In a country where physical education for girls is banned in school and where there isn’t a single women’s sports team, how were Sharkhani and Attar able to reach a level of athleticism considered acceptable for international competition? In the first instance, Sharkhani received her judo training at home from her father, who is a coach and international referee in judo. In the second instance, Attar was able to represent Saudi Arabia on account of holding a dual U.S./Saudi Arabian citizenship – in fact, she has actually spent her entire life in California. Attar was a member of her high school’s track and field team, and now trains at Pepperdine University in southern California.
Compared to the average Saudi Arabian woman, Sharkhani and Attar had privileges that gave them exponentially better chances of competing at the Olympics. Both Sharkhani and Attar’s stories depict situations that are completely inconceivable for the average Saudi Arabian woman.
A regular girl growing up in the deeply religious and politically strict Saudi Arabian kingdom would have no hope of receiving training at home from a sports professional, let alone be allowed to run on her school’s track and field team. A report released by Human Rights Watch in February 2012 reveals the deplorable state of women’s sports in Saudi Arabia. All public sporting facilities are reserved exclusively for men, and women’s sporting clubs have been banned in the country since 2010. This leaves only one option for women who wish to exercise: “health centers,” which require a membership fee and are often connected to a hospital, lacking facilities such as swimming pools, playing fields, or running tracks. There is also no physical education for girls in public schools, colleges or universities, and efforts to form girls’ teams have been unsuccessful.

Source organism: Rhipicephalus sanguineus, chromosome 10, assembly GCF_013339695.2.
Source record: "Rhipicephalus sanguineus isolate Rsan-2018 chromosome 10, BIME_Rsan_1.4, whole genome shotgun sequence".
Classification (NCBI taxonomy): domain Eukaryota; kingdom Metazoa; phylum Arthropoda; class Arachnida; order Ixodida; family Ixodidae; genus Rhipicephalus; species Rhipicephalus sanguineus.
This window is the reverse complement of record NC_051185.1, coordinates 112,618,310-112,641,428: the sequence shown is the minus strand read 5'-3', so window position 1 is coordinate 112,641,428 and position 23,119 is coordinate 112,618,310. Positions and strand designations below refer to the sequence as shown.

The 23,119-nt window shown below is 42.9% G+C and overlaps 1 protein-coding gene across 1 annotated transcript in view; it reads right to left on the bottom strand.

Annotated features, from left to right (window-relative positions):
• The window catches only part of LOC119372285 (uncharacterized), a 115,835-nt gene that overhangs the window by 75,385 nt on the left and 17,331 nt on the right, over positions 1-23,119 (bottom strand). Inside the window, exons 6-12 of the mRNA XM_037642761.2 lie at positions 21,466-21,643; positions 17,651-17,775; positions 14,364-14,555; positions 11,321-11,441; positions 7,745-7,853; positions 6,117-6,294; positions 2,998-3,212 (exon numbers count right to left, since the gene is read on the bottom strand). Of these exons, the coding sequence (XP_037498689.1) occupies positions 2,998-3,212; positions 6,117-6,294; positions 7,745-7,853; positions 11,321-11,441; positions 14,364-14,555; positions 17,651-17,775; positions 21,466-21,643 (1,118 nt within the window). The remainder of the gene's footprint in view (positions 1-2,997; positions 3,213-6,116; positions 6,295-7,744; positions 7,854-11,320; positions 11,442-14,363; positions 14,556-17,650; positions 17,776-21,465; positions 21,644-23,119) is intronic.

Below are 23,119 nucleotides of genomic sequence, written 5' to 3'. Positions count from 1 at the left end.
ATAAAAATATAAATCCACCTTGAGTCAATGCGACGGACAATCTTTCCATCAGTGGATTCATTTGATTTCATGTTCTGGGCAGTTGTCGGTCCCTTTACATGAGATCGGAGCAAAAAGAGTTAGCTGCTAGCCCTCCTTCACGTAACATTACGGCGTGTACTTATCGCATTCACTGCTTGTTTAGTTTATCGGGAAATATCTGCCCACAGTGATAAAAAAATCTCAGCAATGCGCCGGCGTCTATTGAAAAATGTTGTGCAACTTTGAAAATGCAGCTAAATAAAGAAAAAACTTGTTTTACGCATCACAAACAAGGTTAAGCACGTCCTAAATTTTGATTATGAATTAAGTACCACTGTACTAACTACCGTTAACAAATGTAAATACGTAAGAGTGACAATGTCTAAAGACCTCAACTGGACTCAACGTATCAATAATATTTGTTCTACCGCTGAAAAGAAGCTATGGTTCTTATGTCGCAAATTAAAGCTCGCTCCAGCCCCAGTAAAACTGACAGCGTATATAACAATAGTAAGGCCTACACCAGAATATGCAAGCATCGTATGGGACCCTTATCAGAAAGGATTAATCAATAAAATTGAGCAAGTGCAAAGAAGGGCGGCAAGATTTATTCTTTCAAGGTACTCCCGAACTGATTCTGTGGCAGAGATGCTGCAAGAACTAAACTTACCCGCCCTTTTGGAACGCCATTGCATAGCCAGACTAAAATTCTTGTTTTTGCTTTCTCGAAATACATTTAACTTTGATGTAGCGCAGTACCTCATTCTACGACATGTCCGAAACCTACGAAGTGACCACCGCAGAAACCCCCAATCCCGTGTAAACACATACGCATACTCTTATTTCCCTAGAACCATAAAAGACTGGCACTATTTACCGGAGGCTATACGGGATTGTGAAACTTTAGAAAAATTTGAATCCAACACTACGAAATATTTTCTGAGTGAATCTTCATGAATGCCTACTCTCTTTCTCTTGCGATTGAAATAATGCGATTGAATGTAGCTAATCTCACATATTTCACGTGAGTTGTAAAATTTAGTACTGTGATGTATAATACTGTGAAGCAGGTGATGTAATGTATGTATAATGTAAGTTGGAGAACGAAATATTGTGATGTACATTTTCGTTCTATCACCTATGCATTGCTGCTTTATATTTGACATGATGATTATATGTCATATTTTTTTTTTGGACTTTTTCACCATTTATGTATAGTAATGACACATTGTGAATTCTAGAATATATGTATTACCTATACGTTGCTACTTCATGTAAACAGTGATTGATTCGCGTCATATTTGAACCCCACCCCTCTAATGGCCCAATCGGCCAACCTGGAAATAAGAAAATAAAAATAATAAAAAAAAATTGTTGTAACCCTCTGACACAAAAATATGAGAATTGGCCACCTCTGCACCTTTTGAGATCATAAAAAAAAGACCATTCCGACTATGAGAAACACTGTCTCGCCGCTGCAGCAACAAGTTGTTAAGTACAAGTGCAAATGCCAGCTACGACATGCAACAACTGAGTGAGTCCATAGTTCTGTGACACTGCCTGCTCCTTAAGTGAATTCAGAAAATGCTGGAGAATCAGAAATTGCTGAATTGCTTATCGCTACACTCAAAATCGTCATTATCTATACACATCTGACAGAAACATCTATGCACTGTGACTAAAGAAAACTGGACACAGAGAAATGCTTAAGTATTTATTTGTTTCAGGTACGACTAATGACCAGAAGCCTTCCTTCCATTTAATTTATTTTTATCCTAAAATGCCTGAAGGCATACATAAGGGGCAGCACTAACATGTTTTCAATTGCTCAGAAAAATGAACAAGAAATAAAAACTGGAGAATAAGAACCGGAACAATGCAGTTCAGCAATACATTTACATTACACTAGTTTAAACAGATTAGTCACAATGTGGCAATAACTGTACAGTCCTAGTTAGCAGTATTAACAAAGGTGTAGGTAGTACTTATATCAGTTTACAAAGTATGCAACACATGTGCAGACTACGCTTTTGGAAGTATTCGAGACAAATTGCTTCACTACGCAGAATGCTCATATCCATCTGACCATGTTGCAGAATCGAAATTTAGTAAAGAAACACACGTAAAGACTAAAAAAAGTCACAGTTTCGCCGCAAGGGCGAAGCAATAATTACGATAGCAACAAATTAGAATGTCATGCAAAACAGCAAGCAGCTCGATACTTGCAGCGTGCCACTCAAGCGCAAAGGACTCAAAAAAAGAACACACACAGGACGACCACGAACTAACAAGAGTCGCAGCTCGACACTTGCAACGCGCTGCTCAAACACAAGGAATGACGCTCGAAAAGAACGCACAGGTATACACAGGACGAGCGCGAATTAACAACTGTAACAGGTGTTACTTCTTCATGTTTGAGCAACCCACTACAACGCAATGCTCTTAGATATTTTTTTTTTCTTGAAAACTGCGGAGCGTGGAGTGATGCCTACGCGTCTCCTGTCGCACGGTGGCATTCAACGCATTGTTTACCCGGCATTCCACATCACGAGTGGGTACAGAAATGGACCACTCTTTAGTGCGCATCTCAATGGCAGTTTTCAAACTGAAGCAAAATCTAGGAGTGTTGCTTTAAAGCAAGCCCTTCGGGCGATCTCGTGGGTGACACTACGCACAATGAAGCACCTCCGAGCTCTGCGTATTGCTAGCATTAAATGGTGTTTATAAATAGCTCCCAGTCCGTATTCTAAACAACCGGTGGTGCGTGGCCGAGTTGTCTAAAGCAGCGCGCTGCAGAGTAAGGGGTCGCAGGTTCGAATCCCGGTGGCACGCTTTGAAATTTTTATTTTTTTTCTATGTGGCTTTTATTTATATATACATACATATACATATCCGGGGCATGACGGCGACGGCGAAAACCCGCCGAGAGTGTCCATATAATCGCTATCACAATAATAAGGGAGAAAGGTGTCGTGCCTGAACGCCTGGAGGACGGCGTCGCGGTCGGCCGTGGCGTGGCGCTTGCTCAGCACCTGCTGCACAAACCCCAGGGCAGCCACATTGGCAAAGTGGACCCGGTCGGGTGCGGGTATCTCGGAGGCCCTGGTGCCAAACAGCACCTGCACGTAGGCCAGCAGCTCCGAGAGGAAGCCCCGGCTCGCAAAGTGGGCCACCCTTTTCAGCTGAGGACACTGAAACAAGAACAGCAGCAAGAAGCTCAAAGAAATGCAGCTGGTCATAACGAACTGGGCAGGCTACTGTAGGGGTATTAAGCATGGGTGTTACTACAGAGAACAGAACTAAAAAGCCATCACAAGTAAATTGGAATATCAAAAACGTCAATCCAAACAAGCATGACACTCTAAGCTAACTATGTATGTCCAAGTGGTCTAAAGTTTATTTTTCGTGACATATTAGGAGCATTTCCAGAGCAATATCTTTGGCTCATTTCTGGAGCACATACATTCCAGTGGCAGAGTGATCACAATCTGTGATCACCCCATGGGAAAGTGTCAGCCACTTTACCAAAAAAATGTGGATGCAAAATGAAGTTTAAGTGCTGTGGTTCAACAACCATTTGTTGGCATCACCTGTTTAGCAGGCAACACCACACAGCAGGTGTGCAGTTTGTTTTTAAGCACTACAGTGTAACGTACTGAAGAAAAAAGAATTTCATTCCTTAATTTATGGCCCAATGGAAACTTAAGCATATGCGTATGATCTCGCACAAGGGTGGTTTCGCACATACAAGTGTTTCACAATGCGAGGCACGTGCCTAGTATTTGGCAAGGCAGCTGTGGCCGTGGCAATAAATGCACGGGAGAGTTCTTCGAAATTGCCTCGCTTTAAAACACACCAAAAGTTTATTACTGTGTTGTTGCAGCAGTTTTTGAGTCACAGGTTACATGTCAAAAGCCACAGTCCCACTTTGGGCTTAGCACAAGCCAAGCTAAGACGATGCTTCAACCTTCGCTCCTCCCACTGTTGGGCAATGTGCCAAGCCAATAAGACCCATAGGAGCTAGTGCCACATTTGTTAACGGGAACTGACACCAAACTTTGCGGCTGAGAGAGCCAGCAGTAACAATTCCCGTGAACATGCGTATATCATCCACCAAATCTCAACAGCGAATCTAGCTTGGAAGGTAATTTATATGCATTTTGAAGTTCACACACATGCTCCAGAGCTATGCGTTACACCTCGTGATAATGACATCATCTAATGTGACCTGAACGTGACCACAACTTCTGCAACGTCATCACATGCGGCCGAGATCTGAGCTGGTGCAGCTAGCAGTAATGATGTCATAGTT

Unsurprisingly, Sharkhani and Attar’s participation in the Olympics was looked upon unfavourably by some members of the conservative Saudi Arabian population. One Twitter user from Saudi Arabia went as far as to spread a hashtag calling the women “the prostitutes of the Olympics.” The tweet generated both support and heated criticism, with many Saudi Arabian men and women on Twitter denouncing such views. The backlash against the hashtag from within Saudi Arabia itself reflects a growing trend among some of the country’s population to adopt a more open approach to women’s sports. A number of organizations in the Arabian Peninsula, such as No Women No Play, are actively promoting Saudi Arabian women’s participation in physical activity based on their belief that “the practice of sport is a human right.” Even so, the supporters of such organizations represent a small minority of the Saudi Arabian population. Changing the mindset of Saudi Arabians regarding female participation in sports will not be an easy task, nor one that can be accomplished over a matter of years or even decades. Yet, this is the only way to ensure the “gender equity” the IOC hopes for; gender equity is not achieved by granting two privileged women the right to compete in the Olympics, but rather by ensuring all women have the opportunity to do so if they wish.
London 2012 may have been the first year where women from all nations were sent to compete, but it was a forced and artificial first that is far from the ideals of gender equity espoused by the International Olympic Committee and the international media.
Undoubtedly, women in sports have come very far from the first modern Olympics in 1896 when the founder of the International Olympic Committee, Pierre de Coubertin, banned women from the Games on the basis that their inclusion would be “impractical, uninteresting, unaesthetic, and incorrect.” But there is still a long road ahead before any Olympic Games can be truly credited with being the first to not discriminate between men and women on any basis. If the International Olympic Committee wants to ensure that the Year of the Woman does not simply remain as tokenism, it should stop celebrating this hollow victory and instead take feasible steps to guarantee that countries such as Brunei, Qatar and Saudi Arabia produce properly trained and qualified female athletes who earn their position on the biggest sporting stage in the world.